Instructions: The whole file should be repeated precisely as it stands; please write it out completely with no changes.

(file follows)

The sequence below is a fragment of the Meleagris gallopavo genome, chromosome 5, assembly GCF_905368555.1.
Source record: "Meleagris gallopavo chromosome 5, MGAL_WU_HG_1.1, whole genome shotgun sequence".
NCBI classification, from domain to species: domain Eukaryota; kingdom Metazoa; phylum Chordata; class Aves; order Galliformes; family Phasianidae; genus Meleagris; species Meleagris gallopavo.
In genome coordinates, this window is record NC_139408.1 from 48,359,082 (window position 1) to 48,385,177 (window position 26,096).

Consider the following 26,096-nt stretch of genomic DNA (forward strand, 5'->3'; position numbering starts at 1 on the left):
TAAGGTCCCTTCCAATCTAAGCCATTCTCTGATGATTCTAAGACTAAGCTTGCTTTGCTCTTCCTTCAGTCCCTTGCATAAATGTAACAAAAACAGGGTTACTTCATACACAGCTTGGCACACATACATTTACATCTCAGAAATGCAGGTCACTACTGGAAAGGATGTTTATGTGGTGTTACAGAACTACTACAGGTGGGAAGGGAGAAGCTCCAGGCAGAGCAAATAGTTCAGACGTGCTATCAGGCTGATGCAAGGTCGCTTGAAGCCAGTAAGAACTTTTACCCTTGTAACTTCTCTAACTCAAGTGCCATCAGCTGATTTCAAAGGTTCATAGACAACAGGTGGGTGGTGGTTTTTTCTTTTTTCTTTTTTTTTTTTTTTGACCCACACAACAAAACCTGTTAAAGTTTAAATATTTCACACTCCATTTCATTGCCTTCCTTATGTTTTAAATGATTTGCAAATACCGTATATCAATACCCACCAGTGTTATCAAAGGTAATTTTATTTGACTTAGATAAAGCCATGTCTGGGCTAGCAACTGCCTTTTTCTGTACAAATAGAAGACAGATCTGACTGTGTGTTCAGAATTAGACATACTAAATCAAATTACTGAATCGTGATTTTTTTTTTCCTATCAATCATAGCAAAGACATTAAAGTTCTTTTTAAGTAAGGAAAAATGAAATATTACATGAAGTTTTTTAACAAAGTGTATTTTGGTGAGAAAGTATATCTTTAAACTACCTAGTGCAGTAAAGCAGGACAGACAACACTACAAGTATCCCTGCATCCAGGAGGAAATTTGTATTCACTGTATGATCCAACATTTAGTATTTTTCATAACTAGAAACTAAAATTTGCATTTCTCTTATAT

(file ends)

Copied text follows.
The sequence below is a fragment of the Meleagris gallopavo genome, chromosome 5, assembly GCF_905368555.1.
Source record: "Meleagris gallopavo chromosome 5, MGAL_WU_HG_1.1, whole genome shotgun sequence".
NCBI classification, from domain to species: domain Eukaryota; kingdom Metazoa; phylum Chordata; class Aves; order Galliformes; family Phasianidae; genus Meleagris; species Meleagris gallopavo.
In genome coordinates, this window is record NC_139408.1 from 48,359,082 (window position 1) to 48,385,177 (window position 26,096).

Consider the following 26,096-nt stretch of genomic DNA (forward strand, 5'->3'; position numbering starts at 1 on the left):
TAAGGTCCCTTCCAATCTAAGCCATTCTCTGATGATTCTAAGACTAAGCTTGCTTTGCTCTTCCTTCAGTCCCTTGCATAAATGTAACAAAAACAGGGTTACTTCATACACAGCTTGGCACACATACATTTACATCTCAGAAATGCAGGTCACTACTGGAAAGGATGTTTATGTGGTGTTACAGAACTACTACAGGTGGGAAGGGAGAAGCTCCAGGCAGAGCAAATAGTTCAGACGTGCTATCAGGCTGATGCAAGGTCGCTTGAAGCCAGTAAGAACTTTTACCCTTGTAACTTCTCTAACTCAAGTGCCATCAGCTGATTTCAAAGGTTCATAGACAACAGGTGGGTGGTGGTTTTTTCTTTTTTCTTTTTTTTTTTTTTTGACCCACACAACAAAACCTGTTAAAGTTTAAATATTTCACACTCCATTTCATTGCCTTCCTTATGTTTTAAATGATTTGCAAATACCGTATATCAATACCCACCAGTGTTATCAAAGGTAATTTTATTTGACTTAGATAAAGCCATGTCTGGGCTAGCAACTGCCTTTTTCTGTACAAATAGAAGACAGATCTGACTGTGTGTTCAGAATTAGACATACTAAATCAAATTACTGAATCGTGATTTTTTTTTTCCTATCAATCATAGCAAAGACATTAAAGTTCTTTTTAAGTAAGGAAAAATGAAATATTACATGAAGTTTTTTAACAAAGTGTATTTTGGTGAGAAAGTATATCTTTAAACTACCTAGTGCAGTAAAGCAGGACAGACAACACTACAAGTATCCCTGCATCCAGGAGGAAATTTGTATTCACTGTATGATCCAACATTTAGTATTTTTCATAACTAGAAACTAAAATTTGCATTTCTCTTATAT